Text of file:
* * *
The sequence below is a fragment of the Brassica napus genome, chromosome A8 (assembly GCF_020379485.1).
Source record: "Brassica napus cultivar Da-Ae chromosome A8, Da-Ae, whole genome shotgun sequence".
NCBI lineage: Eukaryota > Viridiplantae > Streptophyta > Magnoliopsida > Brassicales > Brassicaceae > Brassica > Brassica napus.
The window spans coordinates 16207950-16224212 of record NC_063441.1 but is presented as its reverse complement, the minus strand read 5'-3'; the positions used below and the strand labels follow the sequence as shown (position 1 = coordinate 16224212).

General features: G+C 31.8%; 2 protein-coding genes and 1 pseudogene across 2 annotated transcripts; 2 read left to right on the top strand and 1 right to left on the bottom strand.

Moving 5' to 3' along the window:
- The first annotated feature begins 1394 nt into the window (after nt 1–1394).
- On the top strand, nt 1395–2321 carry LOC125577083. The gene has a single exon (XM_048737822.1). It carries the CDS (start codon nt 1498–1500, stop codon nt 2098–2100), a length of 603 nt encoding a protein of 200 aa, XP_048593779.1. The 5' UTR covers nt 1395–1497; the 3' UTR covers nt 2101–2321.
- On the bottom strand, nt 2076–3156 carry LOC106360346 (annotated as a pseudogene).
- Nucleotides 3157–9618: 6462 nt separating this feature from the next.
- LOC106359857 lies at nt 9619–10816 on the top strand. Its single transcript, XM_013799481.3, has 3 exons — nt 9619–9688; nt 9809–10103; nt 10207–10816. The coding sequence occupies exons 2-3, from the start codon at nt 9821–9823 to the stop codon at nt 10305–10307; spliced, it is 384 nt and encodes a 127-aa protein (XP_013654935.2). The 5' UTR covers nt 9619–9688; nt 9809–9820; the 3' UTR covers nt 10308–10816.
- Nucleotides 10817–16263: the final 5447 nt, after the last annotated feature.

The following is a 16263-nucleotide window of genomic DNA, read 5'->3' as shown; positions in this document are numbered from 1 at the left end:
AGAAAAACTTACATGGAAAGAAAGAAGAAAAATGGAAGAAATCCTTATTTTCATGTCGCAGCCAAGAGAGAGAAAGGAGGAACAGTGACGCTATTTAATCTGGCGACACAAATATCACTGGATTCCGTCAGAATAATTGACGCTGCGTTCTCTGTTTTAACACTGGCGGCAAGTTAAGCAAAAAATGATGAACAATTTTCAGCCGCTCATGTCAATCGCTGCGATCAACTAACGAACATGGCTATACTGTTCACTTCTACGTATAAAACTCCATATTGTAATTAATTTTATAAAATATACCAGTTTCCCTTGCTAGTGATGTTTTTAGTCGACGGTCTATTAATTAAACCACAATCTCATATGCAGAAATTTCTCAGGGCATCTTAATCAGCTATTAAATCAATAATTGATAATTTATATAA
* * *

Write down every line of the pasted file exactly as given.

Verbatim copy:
The sequence below is a fragment of the Brassica napus genome, chromosome A8 (assembly GCF_020379485.1).
Source record: "Brassica napus cultivar Da-Ae chromosome A8, Da-Ae, whole genome shotgun sequence".
NCBI lineage: Eukaryota > Viridiplantae > Streptophyta > Magnoliopsida > Brassicales > Brassicaceae > Brassica > Brassica napus.
The window spans coordinates 16207950-16224212 of record NC_063441.1 but is presented as its reverse complement, the minus strand read 5'-3'; the positions used below and the strand labels follow the sequence as shown (position 1 = coordinate 16224212).

General features: G+C 31.8%; 2 protein-coding genes and 1 pseudogene across 2 annotated transcripts; 2 read left to right on the top strand and 1 right to left on the bottom strand.

Moving 5' to 3' along the window:
- The first annotated feature begins 1394 nt into the window (after nt 1–1394).
- On the top strand, nt 1395–2321 carry LOC125577083. The gene has a single exon (XM_048737822.1). It carries the CDS (start codon nt 1498–1500, stop codon nt 2098–2100), a length of 603 nt encoding a protein of 200 aa, XP_048593779.1. The 5' UTR covers nt 1395–1497; the 3' UTR covers nt 2101–2321.
- On the bottom strand, nt 2076–3156 carry LOC106360346 (annotated as a pseudogene).
- Nucleotides 3157–9618: 6462 nt separating this feature from the next.
- LOC106359857 lies at nt 9619–10816 on the top strand. Its single transcript, XM_013799481.3, has 3 exons — nt 9619–9688; nt 9809–10103; nt 10207–10816. The coding sequence occupies exons 2-3, from the start codon at nt 9821–9823 to the stop codon at nt 10305–10307; spliced, it is 384 nt and encodes a 127-aa protein (XP_013654935.2). The 5' UTR covers nt 9619–9688; nt 9809–9820; the 3' UTR covers nt 10308–10816.
- Nucleotides 10817–16263: the final 5447 nt, after the last annotated feature.

The following is a 16263-nucleotide window of genomic DNA, read 5'->3' as shown; positions in this document are numbered from 1 at the left end:
AGAAAAACTTACATGGAAAGAAAGAAGAAAAATGGAAGAAATCCTTATTTTCATGTCGCAGCCAAGAGAGAGAAAGGAGGAACAGTGACGCTATTTAATCTGGCGACACAAATATCACTGGATTCCGTCAGAATAATTGACGCTGCGTTCTCTGTTTTAACACTGGCGGCAAGTTAAGCAAAAAATGATGAACAATTTTCAGCCGCTCATGTCAATCGCTGCGATCAACTAACGAACATGGCTATACTGTTCACTTCTACGTATAAAACTCCATATTGTAATTAATTTTATAAAATATACCAGTTTCCCTTGCTAGTGATGTTTTTAGTCGACGGTCTATTAATTAAACCACAATCTCATATGCAGAAATTTCTCAGGGCATCTTAATCAGCTATTAAATCAATAATTGATAATTTATATAA